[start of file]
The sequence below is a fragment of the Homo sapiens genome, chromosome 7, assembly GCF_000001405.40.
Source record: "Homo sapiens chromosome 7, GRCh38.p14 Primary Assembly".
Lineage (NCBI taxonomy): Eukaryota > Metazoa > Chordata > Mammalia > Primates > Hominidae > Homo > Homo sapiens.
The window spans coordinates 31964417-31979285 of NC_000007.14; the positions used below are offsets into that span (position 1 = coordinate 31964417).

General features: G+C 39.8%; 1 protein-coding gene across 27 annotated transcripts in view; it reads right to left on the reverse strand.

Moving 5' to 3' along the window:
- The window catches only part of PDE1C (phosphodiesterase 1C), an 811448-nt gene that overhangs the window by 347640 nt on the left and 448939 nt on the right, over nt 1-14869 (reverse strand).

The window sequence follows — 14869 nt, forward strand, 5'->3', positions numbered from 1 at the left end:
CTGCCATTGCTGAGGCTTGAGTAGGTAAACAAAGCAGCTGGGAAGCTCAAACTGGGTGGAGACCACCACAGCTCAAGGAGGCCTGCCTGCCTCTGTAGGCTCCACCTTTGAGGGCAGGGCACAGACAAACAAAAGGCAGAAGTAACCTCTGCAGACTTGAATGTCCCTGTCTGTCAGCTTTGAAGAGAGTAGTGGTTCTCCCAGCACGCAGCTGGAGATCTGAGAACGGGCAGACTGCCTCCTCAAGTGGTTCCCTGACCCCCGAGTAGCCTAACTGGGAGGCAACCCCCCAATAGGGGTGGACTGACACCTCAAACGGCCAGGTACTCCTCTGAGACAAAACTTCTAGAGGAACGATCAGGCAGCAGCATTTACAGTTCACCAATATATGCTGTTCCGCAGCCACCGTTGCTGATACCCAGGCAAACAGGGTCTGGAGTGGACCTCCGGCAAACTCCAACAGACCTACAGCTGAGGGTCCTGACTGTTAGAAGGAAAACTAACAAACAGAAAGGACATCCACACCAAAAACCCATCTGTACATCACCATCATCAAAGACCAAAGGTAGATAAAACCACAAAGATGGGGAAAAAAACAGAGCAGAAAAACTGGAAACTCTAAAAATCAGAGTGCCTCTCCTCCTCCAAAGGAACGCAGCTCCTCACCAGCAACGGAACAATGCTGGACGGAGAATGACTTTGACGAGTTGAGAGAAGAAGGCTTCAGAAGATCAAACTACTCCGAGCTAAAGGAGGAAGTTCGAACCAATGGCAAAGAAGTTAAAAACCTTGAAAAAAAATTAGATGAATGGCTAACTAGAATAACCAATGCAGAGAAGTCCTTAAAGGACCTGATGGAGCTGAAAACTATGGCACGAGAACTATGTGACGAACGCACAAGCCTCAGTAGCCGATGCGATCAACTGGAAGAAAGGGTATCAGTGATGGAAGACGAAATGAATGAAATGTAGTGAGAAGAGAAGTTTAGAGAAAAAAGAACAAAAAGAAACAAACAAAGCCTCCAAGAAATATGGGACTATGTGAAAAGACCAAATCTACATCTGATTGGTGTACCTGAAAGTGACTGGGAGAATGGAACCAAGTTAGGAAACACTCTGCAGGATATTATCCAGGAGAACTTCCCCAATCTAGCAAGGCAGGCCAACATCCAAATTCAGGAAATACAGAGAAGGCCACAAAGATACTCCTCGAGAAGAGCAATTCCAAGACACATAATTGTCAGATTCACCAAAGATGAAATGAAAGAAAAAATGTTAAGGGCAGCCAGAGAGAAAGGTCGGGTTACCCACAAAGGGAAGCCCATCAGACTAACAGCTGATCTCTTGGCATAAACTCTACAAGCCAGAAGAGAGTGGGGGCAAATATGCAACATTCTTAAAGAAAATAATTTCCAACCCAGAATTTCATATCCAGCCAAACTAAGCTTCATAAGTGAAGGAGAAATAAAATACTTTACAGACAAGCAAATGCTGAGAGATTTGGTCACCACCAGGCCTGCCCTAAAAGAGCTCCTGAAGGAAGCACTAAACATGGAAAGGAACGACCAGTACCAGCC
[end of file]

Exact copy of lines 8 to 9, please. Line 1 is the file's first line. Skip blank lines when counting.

The window sequence follows — 14869 nt, forward strand, 5'->3', positions numbered from 1 at the left end:
CTGCCATTGCTGAGGCTTGAGTAGGTAAACAAAGCAGCTGGGAAGCTCAAACTGGGTGGAGACCACCACAGCTCAAGGAGGCCTGCCTGCCTCTGTAGGCTCCACCTTTGAGGGCAGGGCACAGACAAACAAAAGGCAGAAGTAACCTCTGCAGACTTGAATGTCCCTGTCTGTCAGCTTTGAAGAGAGTAGTGGTTCTCCCAGCACGCAGCTGGAGATCTGAGAACGGGCAGACTGCCTCCTCAAGTGGTTCCCTGACCCCCGAGTAGCCTAACTGGGAGGCAACCCCCCAATAGGGGTGGACTGACACCTCAAACGGCCAGGTACTCCTCTGAGACAAAACTTCTAGAGGAACGATCAGGCAGCAGCATTTACAGTTCACCAATATATGCTGTTCCGCAGCCACCGTTGCTGATACCCAGGCAAACAGGGTCTGGAGTGGACCTCCGGCAAACTCCAACAGACCTACAGCTGAGGGTCCTGACTGTTAGAAGGAAAACTAACAAACAGAAAGGACATCCACACCAAAAACCCATCTGTACATCACCATCATCAAAGACCAAAGGTAGATAAAACCACAAAGATGGGGAAAAAAACAGAGCAGAAAAACTGGAAACTCTAAAAATCAGAGTGCCTCTCCTCCTCCAAAGGAACGCAGCTCCTCACCAGCAACGGAACAATGCTGGACGGAGAATGACTTTGACGAGTTGAGAGAAGAAGGCTTCAGAAGATCAAACTACTCCGAGCTAAAGGAGGAAGTTCGAACCAATGGCAAAGAAGTTAAAAACCTTGAAAAAAAATTAGATGAATGGCTAACTAGAATAACCAATGCAGAGAAGTCCTTAAAGGACCTGATGGAGCTGAAAACTATGGCACGAGAACTATGTGACGAACGCACAAGCCTCAGTAGCCGATGCGATCAACTGGAAGAAAGGGTATCAGTGATGGAAGACGAAATGAATGAAATGTAGTGAGAAGAGAAGTTTAGAGAAAAAAGAACAAAAAGAAACAAACAAAGCCTCCAAGAAATATGGGACTATGTGAAAAGACCAAATCTACATCTGATTGGTGTACCTGAAAGTGACTGGGAGAATGGAACCAAGTTAGGAAACACTCTGCAGGATATTATCCAGGAGAACTTCCCCAATCTAGCAAGGCAGGCCAACATCCAAATTCAGGAAATACAGAGAAGGCCACAAAGATACTCCTCGAGAAGAGCAATTCCAAGACACATAATTGTCAGATTCACCAAAGATGAAATGAAAGAAAAAATGTTAAGGGCAGCCAGAGAGAAAGGTCGGGTTACCCACAAAGGGAAGCCCATCAGACTAACAGCTGATCTCTTGGCATAAACTCTACAAGCCAGAAGAGAGTGGGGGCAAATATGCAACATTCTTAAAGAAAATAATTTCCAACCCAGAATTTCATATCCAGCCAAACTAAGCTTCATAAGTGAAGGAGAAATAAAATACTTTACAGACAAGCAAATGCTGAGAGATTTGGTCACCACCAGGCCTGCCCTAAAAGAGCTCCTGAAGGAAGCACTAAACATGGAAAGGAACGACCAGTACCAGCC